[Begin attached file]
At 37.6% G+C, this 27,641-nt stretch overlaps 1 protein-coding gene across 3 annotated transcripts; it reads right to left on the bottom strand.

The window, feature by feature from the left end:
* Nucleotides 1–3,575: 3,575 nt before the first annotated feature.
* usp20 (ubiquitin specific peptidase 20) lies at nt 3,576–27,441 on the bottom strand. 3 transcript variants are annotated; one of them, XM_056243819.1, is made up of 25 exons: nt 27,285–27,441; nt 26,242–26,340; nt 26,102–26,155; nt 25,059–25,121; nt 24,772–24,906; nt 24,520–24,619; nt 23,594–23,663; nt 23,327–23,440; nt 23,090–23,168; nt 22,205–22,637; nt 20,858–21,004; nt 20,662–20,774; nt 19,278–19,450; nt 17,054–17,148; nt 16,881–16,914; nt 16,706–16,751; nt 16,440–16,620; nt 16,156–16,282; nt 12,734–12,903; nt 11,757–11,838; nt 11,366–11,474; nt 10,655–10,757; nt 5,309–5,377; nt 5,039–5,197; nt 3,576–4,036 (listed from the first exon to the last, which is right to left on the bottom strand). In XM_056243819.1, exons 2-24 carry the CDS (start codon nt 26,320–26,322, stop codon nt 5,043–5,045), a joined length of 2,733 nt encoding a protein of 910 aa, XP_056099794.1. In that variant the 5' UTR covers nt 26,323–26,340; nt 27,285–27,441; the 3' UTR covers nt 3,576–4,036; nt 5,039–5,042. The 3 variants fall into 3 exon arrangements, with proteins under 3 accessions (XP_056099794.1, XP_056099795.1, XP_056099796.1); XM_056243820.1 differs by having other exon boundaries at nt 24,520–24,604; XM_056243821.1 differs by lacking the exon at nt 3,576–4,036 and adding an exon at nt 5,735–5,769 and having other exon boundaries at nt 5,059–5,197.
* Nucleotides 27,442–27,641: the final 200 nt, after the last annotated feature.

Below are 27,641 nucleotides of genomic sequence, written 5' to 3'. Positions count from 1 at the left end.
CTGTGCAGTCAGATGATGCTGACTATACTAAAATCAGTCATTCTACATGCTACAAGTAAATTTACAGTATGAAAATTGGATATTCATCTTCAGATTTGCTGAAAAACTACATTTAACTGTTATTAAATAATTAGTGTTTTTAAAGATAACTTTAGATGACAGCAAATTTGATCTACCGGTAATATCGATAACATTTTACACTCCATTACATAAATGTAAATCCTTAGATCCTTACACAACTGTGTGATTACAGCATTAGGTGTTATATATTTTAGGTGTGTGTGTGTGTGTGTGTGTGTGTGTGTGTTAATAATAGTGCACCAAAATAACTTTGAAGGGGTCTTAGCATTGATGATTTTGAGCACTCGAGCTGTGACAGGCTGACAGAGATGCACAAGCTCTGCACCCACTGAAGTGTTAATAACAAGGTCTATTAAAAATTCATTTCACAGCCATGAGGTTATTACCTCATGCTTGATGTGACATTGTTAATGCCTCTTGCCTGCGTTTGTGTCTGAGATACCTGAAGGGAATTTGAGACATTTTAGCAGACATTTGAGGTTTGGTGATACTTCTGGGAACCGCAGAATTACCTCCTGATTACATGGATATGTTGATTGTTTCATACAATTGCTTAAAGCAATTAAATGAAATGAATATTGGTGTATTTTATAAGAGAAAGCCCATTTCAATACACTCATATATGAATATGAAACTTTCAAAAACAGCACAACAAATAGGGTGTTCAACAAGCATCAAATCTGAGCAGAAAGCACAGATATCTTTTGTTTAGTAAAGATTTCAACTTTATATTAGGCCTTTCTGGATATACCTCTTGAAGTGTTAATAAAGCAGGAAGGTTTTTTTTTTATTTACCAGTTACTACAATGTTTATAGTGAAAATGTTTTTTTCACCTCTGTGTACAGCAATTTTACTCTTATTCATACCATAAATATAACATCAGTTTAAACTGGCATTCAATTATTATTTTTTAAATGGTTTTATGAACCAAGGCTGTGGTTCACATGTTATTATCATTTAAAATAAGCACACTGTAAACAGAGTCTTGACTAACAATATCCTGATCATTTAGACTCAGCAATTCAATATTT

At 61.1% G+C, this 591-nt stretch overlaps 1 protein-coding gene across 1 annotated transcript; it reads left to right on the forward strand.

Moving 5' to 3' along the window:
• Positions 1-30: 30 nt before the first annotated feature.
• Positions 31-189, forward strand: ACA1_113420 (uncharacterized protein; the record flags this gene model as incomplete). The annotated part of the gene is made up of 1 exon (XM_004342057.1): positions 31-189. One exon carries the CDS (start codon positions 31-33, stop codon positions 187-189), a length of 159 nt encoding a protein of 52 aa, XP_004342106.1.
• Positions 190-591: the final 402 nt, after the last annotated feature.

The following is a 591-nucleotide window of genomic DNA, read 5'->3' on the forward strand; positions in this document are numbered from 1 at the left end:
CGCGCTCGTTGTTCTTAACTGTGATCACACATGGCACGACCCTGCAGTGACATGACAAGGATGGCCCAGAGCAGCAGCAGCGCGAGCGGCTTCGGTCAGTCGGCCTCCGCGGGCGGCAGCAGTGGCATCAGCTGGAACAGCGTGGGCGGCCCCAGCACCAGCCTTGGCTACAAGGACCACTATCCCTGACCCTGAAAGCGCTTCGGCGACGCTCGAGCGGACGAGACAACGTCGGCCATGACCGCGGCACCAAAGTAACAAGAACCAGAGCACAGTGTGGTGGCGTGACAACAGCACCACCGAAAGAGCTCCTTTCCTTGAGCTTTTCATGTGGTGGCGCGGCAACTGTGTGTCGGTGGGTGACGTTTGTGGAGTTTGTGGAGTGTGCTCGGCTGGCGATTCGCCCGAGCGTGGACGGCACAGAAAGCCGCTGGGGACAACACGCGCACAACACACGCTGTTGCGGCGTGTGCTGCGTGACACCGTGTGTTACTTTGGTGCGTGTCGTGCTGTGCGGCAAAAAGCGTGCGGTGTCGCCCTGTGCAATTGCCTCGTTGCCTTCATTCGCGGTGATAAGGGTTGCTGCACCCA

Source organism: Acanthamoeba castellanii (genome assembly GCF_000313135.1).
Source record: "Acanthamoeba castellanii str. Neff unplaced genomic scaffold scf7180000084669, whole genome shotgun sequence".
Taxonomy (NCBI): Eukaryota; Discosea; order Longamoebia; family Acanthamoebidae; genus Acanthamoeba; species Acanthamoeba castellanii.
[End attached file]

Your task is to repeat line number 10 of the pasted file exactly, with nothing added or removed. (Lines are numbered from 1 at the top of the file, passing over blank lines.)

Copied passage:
• Positions 1-30: 30 nt before the first annotated feature.